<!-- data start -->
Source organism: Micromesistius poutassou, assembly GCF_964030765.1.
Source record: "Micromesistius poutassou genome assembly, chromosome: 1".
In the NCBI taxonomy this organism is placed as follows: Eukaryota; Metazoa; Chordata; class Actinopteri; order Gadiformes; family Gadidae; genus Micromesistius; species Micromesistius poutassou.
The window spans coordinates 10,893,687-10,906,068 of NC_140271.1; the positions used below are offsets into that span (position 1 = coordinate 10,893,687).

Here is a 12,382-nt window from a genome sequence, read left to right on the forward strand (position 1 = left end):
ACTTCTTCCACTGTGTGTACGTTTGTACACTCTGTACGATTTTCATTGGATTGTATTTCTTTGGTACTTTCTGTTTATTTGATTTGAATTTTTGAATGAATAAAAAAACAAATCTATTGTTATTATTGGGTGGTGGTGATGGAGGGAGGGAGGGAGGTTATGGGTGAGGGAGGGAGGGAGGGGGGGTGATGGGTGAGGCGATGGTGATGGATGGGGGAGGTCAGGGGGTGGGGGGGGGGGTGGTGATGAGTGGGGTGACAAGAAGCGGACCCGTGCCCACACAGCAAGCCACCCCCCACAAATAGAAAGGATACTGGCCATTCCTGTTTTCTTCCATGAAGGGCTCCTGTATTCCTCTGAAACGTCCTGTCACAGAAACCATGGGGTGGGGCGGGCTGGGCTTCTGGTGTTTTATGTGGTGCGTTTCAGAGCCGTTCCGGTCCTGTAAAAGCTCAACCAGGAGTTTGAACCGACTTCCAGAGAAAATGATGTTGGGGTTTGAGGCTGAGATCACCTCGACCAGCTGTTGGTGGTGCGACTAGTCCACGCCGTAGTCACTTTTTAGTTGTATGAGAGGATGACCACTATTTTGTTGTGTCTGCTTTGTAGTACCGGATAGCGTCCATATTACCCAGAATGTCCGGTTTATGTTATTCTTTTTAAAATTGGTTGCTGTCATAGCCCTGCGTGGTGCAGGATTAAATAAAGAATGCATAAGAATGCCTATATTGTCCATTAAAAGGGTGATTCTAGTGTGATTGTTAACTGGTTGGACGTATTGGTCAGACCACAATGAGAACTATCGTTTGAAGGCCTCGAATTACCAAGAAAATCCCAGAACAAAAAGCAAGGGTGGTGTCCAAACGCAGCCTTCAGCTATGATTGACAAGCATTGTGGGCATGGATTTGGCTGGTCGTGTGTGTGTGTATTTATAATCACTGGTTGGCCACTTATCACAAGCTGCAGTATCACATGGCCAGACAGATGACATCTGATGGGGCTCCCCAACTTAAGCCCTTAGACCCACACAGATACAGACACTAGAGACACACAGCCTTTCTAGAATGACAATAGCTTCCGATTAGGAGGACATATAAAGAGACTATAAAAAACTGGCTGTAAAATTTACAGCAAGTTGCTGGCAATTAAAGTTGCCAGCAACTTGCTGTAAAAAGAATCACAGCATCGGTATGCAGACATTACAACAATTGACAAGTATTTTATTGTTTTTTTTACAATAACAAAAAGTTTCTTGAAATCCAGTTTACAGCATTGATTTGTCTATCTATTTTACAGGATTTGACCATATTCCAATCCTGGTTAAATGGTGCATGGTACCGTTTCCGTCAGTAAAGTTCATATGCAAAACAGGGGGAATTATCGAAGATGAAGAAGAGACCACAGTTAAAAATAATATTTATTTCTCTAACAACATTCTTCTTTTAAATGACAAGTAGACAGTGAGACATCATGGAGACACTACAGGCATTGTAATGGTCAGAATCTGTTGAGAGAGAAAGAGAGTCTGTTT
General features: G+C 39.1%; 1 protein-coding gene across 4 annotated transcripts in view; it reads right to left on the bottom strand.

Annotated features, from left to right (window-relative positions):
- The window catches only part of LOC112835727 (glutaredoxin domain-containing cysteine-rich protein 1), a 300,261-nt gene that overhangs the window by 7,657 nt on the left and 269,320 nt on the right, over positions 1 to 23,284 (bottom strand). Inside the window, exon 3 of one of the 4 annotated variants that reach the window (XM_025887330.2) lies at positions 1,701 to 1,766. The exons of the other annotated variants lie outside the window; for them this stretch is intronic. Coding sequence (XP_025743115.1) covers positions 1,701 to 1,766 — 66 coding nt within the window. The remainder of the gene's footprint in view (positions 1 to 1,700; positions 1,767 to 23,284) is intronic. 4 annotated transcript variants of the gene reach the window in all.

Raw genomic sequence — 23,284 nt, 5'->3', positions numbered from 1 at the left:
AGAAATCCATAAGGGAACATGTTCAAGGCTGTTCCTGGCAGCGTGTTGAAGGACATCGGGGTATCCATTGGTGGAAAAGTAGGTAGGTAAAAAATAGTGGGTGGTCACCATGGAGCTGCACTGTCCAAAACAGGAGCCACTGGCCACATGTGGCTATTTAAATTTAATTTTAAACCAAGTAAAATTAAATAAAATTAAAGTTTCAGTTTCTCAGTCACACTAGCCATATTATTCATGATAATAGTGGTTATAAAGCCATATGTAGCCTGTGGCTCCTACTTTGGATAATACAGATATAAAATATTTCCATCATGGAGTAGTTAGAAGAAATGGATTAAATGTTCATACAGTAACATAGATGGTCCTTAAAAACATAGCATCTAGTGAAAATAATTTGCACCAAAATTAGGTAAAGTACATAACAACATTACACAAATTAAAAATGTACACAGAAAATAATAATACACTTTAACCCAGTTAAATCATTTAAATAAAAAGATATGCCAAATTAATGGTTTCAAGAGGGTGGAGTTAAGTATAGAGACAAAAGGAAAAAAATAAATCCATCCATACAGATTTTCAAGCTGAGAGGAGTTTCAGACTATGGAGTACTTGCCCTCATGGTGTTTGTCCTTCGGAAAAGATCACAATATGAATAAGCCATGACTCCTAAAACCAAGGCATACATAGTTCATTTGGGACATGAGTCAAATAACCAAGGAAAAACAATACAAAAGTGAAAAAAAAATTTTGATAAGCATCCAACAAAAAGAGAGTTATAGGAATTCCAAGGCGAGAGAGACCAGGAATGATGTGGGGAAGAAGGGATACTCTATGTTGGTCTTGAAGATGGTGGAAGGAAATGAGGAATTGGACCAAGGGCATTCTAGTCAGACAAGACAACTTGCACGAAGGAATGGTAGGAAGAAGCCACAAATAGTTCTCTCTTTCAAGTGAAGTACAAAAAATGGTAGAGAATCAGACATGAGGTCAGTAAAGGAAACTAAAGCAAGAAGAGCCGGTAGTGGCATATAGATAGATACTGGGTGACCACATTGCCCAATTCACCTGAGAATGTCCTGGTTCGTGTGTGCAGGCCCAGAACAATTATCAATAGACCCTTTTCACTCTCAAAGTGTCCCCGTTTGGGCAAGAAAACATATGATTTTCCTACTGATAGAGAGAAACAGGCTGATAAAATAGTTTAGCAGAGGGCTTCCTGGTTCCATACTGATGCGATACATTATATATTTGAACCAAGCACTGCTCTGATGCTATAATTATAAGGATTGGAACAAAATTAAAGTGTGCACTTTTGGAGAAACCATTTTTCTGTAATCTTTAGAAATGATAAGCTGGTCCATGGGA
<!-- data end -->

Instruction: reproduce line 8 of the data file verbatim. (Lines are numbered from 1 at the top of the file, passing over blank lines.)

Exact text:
Annotated features, from left to right (window-relative positions):